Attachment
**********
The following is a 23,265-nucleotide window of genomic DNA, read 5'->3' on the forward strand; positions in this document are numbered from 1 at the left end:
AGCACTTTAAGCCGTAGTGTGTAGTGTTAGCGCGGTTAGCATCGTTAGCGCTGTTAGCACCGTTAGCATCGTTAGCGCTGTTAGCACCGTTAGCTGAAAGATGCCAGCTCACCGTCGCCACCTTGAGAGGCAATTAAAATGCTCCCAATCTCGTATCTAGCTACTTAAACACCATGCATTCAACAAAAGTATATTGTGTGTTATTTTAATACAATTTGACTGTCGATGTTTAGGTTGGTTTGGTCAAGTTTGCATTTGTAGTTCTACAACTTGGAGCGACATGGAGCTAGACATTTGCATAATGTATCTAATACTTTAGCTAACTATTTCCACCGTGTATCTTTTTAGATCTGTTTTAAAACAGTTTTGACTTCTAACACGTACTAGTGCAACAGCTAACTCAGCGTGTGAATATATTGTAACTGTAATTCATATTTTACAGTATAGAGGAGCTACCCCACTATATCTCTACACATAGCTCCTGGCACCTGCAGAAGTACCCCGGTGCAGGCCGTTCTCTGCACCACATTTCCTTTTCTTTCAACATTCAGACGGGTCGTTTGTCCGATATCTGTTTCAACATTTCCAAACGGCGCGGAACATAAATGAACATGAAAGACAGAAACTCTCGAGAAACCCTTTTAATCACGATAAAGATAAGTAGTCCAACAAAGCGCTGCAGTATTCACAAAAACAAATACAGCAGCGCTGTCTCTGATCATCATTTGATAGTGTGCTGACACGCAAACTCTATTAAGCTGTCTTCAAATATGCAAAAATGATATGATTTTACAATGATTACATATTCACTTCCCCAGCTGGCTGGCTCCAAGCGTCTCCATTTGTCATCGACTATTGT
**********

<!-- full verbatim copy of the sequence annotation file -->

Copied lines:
The following is a 23,265-nucleotide window of genomic DNA, read 5'->3' on the forward strand; positions in this document are numbered from 1 at the left end:
AGCACTTTAAGCCGTAGTGTGTAGTGTTAGCGCGGTTAGCATCGTTAGCGCTGTTAGCACCGTTAGCATCGTTAGCGCTGTTAGCACCGTTAGCTGAAAGATGCCAGCTCACCGTCGCCACCTTGAGAGGCAATTAAAATGCTCCCAATCTCGTATCTAGCTACTTAAACACCATGCATTCAACAAAAGTATATTGTGTGTTATTTTAATACAATTTGACTGTCGATGTTTAGGTTGGTTTGGTCAAGTTTGCATTTGTAGTTCTACAACTTGGAGCGACATGGAGCTAGACATTTGCATAATGTATCTAATACTTTAGCTAACTATTTCCACCGTGTATCTTTTTAGATCTGTTTTAAAACAGTTTTGACTTCTAACACGTACTAGTGCAACAGCTAACTCAGCGTGTGAATATATTGTAACTGTAATTCATATTTTACAGTATAGAGGAGCTACCCCACTATATCTCTACACATAGCTCCTGGCACCTGCAGAAGTACCCCGGTGCAGGCCGTTCTCTGCACCACATTTCCTTTTCTTTCAACATTCAGACGGGTCGTTTGTCCGATATCTGTTTCAACATTTCCAAACGGCGCGGAACATAAATGAACATGAAAGACAGAAACTCTCGAGAAACCCTTTTAATCACGATAAAGATAAGTAGTCCAACAAAGCGCTGCAGTATTCACAAAAACAAATACAGCAGCGCTGTCTCTGATCATCATTTGATAGTGTGCTGACACGCAAACTCTATTAAGCTGTCTTCAAATATGCAAAAATGATATGATTTTACAATGATTACATATTCACTTCCCCAGCTGGCTGGCTCCAAGCGTCTCCATTTGTCATCGACTATTGT